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Rare X-Class Solar Flare Wipes Out Radio Signals in U.S.

An unusually powerful X-class solar flare erupted from the sun’s surface on Sunday, causing radio blackouts across the western United States and the Pacific Ocean.

The solar flare was spat out at 23:14 UT (7:14 p.m. ET) from sunspot AR3354, a large sunspot that had developed a “beta-gamma-delta” magnetic field primed with enough energy to produce this kind of powerful solar flare.

The solar flare’s X-rays ionized the upper atmosphere, leading to a deep shortwave radio blackout across the west of the U.S., with mariners and ham radio operators having possibly lost signal for around half an hour after the flare hit, reported.

Solar flares are powerful bursts of X-ray electromagnetic radiation, usually emitted from sunspots with intense magnetic energy. These flares are often released at the same time as eruptions of solar plasma, known as coronal mass ejections or CMEs.

The solar flare recorded on the Sun was rated as “X1.08,” meaning it ranks at the weaker end of the strongest flares that the sun produces. X-class flares only occur around 10 times each year.

“Solar flares are classified according to how bright they are in the soft X-ray part of the spectrum,” Gonzalo José Carracedo Carballal, an astrophysics researcher at the Instituto Nacional de Técnica Aeroespacial in Madrid, Spain, previously told Newsweek.

“The weakest are the A-class flares, followed in intensity by the B-class, C-class, M-class—these are ‘moderate’—and the X-class,” he said.

Within each class, the solar flares are classed on a scale between 1 and 9, with only X-class flares being able to go above a score of 9. Each class represents a flare 10 times stronger than the previous number, with an X1 flare being 10 times more powerful than an M1, and 100 times more powerful than a C1.

This solar flare was triggered after a plasma plume hit the sunspot, with the hot magnetized gas stimulating the flare to burst forth.

While A, B, and C-class flares usually have weak effects on the Earth, M-class flares can cause brief radio blackouts, and X-class flares can lead to more extensive and longer-lasting blackouts and radiation storms, impacting satellites and communication systems.

The reason that these flares cause radio blackouts is because they ionize the Earth’s ionosphere. High-frequency radio waves rely on the ionosphere to bounce signals between the sender and the receiver—if it’s been ionized, these radio waves are instead degraded or are completely absorbed.

“The emissions of X-rays ionize the lower ionosphere (the D-region, at altitudes close to 80-90 kilometers) (50-56 miles), which actually absorbs [high frequency] radio waves, thereby stopping them from continuing up to the higher ionosphere where they get bounced back towards the ground,” Brett Carter, an associate professor in space physics at RMIT University in Australia, told Newsweek in December.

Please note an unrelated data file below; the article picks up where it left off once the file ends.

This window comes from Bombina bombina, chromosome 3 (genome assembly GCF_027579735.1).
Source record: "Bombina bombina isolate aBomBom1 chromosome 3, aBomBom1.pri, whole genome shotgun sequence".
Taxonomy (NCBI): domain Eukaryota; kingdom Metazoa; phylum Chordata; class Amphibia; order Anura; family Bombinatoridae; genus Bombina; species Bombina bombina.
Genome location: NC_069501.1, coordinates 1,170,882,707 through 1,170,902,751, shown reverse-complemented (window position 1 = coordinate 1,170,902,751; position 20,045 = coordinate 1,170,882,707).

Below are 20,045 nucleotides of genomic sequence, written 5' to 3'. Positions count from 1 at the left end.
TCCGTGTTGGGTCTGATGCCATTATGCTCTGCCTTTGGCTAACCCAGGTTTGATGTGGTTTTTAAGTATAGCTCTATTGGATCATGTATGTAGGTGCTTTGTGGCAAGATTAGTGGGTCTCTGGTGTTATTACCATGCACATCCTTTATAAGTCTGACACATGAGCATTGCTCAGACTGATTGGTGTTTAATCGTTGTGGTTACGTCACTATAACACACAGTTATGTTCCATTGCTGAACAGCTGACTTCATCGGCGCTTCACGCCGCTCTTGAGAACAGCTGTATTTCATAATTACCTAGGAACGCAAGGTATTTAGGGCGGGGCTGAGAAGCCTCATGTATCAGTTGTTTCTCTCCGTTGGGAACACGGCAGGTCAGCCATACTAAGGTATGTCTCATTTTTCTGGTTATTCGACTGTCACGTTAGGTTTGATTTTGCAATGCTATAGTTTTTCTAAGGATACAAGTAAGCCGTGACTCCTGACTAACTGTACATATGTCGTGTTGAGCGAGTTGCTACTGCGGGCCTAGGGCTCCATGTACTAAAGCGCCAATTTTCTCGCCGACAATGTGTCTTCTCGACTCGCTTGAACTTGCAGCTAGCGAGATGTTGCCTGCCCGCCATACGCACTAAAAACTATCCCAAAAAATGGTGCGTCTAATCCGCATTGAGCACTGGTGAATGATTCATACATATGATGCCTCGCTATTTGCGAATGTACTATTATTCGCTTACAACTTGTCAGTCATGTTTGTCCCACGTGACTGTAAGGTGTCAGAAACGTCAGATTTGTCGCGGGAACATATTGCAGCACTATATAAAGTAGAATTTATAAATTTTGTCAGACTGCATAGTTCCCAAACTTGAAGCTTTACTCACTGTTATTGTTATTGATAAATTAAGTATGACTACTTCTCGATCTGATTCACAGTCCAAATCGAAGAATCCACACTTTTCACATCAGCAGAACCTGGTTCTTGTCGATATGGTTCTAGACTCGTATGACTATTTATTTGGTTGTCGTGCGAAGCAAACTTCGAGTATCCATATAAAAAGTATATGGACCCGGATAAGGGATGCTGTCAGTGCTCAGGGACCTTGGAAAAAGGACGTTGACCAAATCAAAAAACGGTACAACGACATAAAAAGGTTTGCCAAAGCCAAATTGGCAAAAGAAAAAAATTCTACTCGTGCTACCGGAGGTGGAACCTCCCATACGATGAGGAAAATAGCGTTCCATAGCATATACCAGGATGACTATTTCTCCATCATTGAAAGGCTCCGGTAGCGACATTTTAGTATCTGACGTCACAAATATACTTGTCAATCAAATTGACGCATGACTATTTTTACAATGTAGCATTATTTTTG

“This absorption effectively causes the ‘radio blackout’…because the signals don’t reach their intended target(s).”

The main industry affected by these blackouts is civil aviation, as these aircraft usually use long-range communications over large remote areas or oceans with no ground-based radio networks.

“High-frequency is a primary method for aircraft in these areas to communicate with air traffic control. For example, flights over the North Atlantic will communicate with oceanic air traffic control centers provided by Canada, Iceland and U.K./Ireland,” Mike Hapgood, a space weather scientist at the STFC Rutherford Appleton Laboratory in the United Kingdom, previously told Newsweek.

“Many aircraft also have satcom as backup, but high-frequency is mandatory as part of international agreed procedures. So high-frequency blackouts can disrupt those links, but in general only for a few tens of minutes, so the industry can work around that disruption. These blackouts will not affect take-off and landing as aircraft will then use short-range VHF radio links.”

Luckily, this solar flare was relatively weak even for an X-class flare, and the effects lessened after a short time.

The largest and most powerful flare in recorded history is thought to have been the 1859 Carrington Event, which led to bright auroras and even fires in some telegraph stations. An equivalent flare today may cause widespread and expensive impacts to the electrical grid.

“An event similar to the Carrington Event happening today could result in between $0.6 and $2.6 trillion in damages to the U.S. alone, according to NASA spaceflight,” Rami Qahwaji, a visual computing professor at the University of Bradford, previously told Newsweek.

1 Comment
  • DavidM says:

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